In an effort to battle the COVID-19 spread, Telenor provides mobility data on population movement to Norwegian health authorities.
“Blue is definitely my favorite color these days,” says Kenth Engø-Monsen.
The senior researcher at Telenor Research gazes at the blue dots popping up on his screen. The darker the shade of blue, the more Engø-Monsen smiles.
“What we have here is data on people’s movement from one specific area to another. A red color means we have an increase in movement, while blue signals a decrease. The shades indicate the frequency. The darker it is, the lower the frequency,” Engø-Monsen explains.
In front of the researcher is a digital map of Norway covered in blue. Much of it dark blue.
Mobility data shows ‘exceptional changes’
“Since the Norwegian government announced its lockdown measures on 12 March, we have seen exceptional changes in mobility. In some places, the inter-municipality movement has dropped by 65 percent. We know this because the data outlines a detailed view of the population’s overall travel patterns, based on mobile signals to base stations. The statistics are fascinating, but more importantly, this information can help health authorities in their work to prevent the spread of COVID-19,” he says.
Since January, before any cases of COVID-19 were detected in Norway, Telenor had already started to provide the Norwegian Institute of Public Health (NIPH) with mobility data on people’s movement between the country’s 356 municipalities.
“Knowledge about a population’s travel pattern is vital to understanding how an epidemic spreads throughout a country and thus the population,” says Engø-Monsen.
Predicting spread scenarios
At NIPH, a COVID-19 taskforce uses Telenor’s mobility dataset to predict plausible spread scenarios of the virus in Norway.
“We have created a metapopulation COVID-19 transmission model. The model consists of three layers: a population structure of each municipality; a disease transmission model of each municipality; and the mobility data describing movements between municipalities. From it, we can estimate the current and future trajectory of the epidemic down to the municipality level,” says Birgitte Freiesleben de Blasio, Department Director at NIPH.
de Blasio says the information is used to quantify the number of hospitalisations and ICU beds needed, both at the local and national level.
“The model provides situational awareness and predicts the course of the epidemic, as it unfolds. During public health emergencies, like the current COVID-19 pandemic, public health authorities need to make decisions on interventions measures and target response needs. In these situations, mathematical models are valuable tools for preparedness planning and decision making,” says de Blasio, adding that the data also let health authorities examine if government actions such as school closures, tele-working and banning cabin trips have reduced the spread of the infection, and impacted the population mobility.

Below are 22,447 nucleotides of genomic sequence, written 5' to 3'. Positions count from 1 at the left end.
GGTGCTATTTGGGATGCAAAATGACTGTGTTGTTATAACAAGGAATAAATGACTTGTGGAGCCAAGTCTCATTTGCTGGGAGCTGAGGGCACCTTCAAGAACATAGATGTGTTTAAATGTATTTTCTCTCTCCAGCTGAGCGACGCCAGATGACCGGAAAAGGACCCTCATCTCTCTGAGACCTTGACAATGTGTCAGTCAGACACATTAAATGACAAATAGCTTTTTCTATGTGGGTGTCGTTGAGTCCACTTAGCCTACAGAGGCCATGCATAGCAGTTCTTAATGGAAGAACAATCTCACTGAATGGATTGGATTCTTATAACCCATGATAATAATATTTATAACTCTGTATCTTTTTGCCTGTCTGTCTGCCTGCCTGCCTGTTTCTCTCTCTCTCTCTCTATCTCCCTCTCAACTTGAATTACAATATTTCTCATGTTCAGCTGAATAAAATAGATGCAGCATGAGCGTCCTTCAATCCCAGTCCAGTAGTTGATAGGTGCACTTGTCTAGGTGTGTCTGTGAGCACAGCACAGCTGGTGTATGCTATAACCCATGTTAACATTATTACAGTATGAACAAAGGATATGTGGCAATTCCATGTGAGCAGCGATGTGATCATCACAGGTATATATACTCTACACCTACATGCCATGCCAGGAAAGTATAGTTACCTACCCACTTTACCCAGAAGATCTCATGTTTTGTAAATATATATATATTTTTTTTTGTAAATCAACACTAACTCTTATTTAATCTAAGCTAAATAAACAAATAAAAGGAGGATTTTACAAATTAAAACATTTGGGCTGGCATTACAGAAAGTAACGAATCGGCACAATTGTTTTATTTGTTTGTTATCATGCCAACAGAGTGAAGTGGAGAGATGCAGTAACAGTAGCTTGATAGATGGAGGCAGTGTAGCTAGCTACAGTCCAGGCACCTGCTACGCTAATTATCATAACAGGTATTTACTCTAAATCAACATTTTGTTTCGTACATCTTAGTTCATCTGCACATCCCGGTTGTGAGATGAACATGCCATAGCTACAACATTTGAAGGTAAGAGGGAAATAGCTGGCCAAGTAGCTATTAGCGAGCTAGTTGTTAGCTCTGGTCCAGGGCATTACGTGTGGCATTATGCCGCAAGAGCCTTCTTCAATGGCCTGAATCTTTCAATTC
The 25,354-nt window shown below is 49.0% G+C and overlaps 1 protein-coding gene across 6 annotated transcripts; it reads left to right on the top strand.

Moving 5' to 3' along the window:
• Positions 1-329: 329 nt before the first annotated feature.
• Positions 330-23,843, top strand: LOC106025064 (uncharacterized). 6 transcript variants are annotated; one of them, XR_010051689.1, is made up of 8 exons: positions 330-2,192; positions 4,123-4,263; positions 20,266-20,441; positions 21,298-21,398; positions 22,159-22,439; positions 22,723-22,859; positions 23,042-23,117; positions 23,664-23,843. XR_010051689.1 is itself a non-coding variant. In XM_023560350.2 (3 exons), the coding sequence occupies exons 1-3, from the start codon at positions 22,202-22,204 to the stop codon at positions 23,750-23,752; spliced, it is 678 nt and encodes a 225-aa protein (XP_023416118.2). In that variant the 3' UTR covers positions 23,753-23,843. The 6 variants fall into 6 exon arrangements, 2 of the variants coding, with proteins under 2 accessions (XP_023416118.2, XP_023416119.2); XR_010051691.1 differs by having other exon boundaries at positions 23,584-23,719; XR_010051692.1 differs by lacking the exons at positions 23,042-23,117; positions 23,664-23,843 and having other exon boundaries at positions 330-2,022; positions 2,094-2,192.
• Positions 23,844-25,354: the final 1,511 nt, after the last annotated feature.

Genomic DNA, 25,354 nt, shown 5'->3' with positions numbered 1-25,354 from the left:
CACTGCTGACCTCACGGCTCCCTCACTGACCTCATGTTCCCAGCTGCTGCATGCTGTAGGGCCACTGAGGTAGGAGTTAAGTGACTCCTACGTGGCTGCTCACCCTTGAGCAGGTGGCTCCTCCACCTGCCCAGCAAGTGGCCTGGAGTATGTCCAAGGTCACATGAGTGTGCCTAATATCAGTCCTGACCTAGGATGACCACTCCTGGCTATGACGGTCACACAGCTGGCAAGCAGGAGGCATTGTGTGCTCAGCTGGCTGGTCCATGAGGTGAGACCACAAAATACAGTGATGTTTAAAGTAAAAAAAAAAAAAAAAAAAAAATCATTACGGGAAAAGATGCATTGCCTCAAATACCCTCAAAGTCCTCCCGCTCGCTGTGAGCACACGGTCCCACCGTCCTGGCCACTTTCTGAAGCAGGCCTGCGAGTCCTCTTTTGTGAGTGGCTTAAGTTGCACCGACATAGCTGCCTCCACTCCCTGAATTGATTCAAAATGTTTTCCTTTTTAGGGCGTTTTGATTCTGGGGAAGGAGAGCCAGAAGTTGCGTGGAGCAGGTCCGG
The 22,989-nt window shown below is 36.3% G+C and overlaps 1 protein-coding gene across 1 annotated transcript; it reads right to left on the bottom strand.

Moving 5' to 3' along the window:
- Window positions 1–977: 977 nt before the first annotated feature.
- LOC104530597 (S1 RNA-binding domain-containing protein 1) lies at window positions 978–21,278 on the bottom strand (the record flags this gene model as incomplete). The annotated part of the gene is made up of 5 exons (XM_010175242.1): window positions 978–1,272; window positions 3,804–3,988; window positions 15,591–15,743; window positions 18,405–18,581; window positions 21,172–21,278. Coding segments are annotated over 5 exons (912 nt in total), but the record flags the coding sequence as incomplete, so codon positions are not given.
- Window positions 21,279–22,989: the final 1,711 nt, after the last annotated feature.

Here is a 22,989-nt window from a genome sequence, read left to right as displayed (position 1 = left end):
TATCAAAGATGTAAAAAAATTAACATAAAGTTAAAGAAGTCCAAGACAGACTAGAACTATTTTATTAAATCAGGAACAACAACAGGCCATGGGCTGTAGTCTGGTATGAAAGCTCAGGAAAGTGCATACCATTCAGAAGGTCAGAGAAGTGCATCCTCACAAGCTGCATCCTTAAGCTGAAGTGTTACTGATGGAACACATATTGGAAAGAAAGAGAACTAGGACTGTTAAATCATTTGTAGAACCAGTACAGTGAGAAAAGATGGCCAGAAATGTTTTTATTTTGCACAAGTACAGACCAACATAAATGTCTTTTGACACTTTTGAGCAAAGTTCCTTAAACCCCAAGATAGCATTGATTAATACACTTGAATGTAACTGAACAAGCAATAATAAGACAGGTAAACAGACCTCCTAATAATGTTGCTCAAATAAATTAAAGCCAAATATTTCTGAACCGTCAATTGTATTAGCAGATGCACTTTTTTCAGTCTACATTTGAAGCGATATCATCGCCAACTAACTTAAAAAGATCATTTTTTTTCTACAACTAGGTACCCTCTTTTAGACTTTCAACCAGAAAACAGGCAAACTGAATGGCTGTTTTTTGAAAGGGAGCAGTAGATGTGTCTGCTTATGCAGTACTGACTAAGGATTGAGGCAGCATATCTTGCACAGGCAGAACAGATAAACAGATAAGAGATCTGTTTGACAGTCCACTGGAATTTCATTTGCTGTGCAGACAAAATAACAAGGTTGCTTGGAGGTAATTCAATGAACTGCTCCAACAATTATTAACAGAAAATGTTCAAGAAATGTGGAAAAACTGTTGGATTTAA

The generated data NIPH receives from Telenor is based on phone signalling.
“To be able to have good coverage, your phone will always connect to the closest possible base station, and through these base station connections, you will leave behind a location trace. The data based on these location traces are extracted from Telenor Norway’s more than 8,100 base stations located all across the country. We now count this aggregated people movement every six hours, every day, in order to give NIPH access to the most updated and comprehensive datasets available on Norwegians travel patterns,” says Engø-Monsen.
In the process of gathering data to NIPH, his team at Telenor research is working closely with the Mobility Analytics team in Telenor Norway.
“About 80 percent of all the data traffic in Norway passes through our network. It is important to note that this dataset gives insight in the whole population, not only Telenor’s market share,”
Detailed, yet anonymous
When handling user data, questions regarding anonymity often arise. Engø-Monsen ensures that no one runs the risk of being exposed.
“We anonymise all data, so it is not possible for anyone to identify users. Our goal is not to know where a single individual travel, but to get an overview of the general travel pattern in the different municipalities,” says Engø-Monsen.
The researcher explains that every mobile operator is constantly collecting data about subscribers’ locations in order to provide the most optimised service possible.
“When someone is calling you, the system needs to know what cell tower your handset is connected to so that the call can be directed to that cell tower. This gives an approximate device location, but all this big data is only flowing through our systems for a short period before it is deleted,” he explains.
Big data to empower societies
Taking up the fight against diseases is no new experience for Telenor.
“We have for many years been involved in Big Data for Social Good projects, where we have used aggregated mobility data to gain a deeper understanding of the spread of the dengue virus in Pakistan and malaria in Bangladesh. Witnessing the escalating outbreak of COVID-19, we quickly realised that Telenor Norway was able to generate the same type of useful data as in the other cases,” says Engø-Monsen.
Telenor Group’s President and CEO, Sigve Brekke, says the project is part of Telenor’s responsibility to support society-at-large.
“All of us have to work together in the face of this considerable challenge, and Telenor is committed to doing our part. We always want to explore and contribute to societies around us, and this project is a great combination of both. For Telenor, this is truly a way we can help empower societies,” says Brekke.